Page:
Scottish Ballet have been holding dance classes for those diagnosed with Parkinson's disease since 2016. The prestigious dance company now hope to expand their programme
- 17:07, 27 AUG 2023
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Scottish Ballet were inspired to put on the weekly dance classes after witnessing the impact Dance for PD, which was founded in 2001, had across the pond.
Since staring in 2016 the programme, created in partnership with Dance Base, has continued to grow and help people from across the country.
Lisa Sinclair, Scottish Ballet Senior Dance Health manager, says a lot of hard work has gone into ensuring the classes on offer are suitable for people at any stage of their journey with Parkinson's.
She told Glasgow Live: "In 2015 our director engagement, Catherine Cassidy was introduced to the programme.
"She was totally blown away by how creative and beautiful the environment was that had been created, she felt this was something Scottish Ballet could and should be doing.
"We connected with Dance Base and together we initiated the Dance for Parkinson's Scotland Network. We worked for over six years to develop programme, undertake specialist training and mentoring.
"We now have a thriving network of classes from Inverness to Peebles to support those with Parkinson's. We can help people, their companions and carers to feel more confident and have some enjoyment."
Over 100 participants take part each week in classes across Scotland delivered by the prestigious dance company.
Lisa believes that the physical exercise can help those suffering with the disease in a number of ways.
The Senior Dance Health manager said: "The earlier you get into these activities the longer you'll feel the benefits.
"These classes are open to anyone at whatever stage of diagnosis.
"There are physical, emotional, cognitive and social benefits. It helps boost your fitness levels and is really helpful for those with Parkinson's because it helps with posture, alignment and balance.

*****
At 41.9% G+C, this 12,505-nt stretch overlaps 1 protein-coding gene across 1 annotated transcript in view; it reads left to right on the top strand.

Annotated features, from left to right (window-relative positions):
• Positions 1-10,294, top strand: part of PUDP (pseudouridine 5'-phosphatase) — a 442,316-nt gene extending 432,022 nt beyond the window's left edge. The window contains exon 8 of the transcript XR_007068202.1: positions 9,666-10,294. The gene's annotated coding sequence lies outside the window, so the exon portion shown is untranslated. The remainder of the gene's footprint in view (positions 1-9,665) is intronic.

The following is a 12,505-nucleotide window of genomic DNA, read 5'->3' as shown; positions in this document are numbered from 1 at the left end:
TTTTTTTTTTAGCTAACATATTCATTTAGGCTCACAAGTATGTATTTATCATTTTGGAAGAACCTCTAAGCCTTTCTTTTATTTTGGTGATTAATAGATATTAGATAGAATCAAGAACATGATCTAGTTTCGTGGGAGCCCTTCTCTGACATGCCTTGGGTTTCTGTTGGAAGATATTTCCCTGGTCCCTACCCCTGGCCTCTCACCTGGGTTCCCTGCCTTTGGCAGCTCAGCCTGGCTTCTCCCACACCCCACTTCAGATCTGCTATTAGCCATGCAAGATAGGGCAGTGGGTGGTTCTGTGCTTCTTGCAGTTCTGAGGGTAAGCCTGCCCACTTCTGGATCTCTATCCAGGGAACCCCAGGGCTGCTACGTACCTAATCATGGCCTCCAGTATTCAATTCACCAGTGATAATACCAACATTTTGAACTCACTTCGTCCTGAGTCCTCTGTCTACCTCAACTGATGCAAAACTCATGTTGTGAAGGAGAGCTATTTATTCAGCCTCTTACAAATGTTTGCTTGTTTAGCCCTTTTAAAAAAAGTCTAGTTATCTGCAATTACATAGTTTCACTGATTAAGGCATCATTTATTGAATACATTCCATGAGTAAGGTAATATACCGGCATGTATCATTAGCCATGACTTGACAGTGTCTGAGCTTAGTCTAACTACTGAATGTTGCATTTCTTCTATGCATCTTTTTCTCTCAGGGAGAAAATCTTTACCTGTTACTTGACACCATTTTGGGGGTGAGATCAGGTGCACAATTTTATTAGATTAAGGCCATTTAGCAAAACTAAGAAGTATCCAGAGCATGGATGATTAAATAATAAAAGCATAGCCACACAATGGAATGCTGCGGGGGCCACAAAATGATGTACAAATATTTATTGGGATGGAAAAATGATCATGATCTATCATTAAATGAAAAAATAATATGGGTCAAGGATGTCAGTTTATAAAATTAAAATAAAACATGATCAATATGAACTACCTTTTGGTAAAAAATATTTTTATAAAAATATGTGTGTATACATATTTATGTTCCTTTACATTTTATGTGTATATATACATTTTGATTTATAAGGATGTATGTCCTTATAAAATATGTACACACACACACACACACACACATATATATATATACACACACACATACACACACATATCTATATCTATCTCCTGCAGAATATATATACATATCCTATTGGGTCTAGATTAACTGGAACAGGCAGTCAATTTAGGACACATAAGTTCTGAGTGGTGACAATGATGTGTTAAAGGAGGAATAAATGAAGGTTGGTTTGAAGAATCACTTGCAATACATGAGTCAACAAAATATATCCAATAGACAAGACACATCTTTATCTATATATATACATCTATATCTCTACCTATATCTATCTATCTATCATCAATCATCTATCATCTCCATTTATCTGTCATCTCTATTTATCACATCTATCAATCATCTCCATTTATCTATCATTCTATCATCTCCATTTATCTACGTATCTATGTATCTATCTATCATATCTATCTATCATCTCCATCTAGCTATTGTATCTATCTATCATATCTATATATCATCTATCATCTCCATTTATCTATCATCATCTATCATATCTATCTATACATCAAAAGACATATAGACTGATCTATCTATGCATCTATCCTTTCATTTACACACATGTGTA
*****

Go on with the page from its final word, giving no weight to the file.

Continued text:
"These classes help the brain figure out different ways to perform specific actions because there are a whole range of ways we can support a person's brain fully.
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"Although someone may struggle to execute certain things there are other ways we can support then to achieve physical outcomes.
"Most importantly it is about creativity, expression and reconnecting with ourselves.
"It also allows you to strike up friendships in the community. They feel safe in this space because there are people around them who understand what they are going through.
"You aren't defined by your diagnosis."
The dancers who have taken part in the classes over the last seven years have been left beaming.
Now Scottish Ballet hope to expand the programme and support people with Parkinson's from around the world.
Lisa said: "We've seen overwhemingly positive feedback from not only those with Parkinson's but also their companions or carers who come to the classes as well.
"It removes that patient carer dynamic, they can come here and enjoy quality time together.
"Two classes take place on a Tuesday at the dance studio, one in the morning and the other in the afternoon. There is also a social cafe which takes place between them.
"So everyone who attends can meet each other.
"We also run a monthly class on zoom which is open to anyone across the world. There are also shortened pre-recorded resources for people who are unable to attend.
"There are also classes running all across Scotland in person. A new hybrid model is also just about to launch in autumn.
"People from around the world will be able to connect with the classes at the studio."
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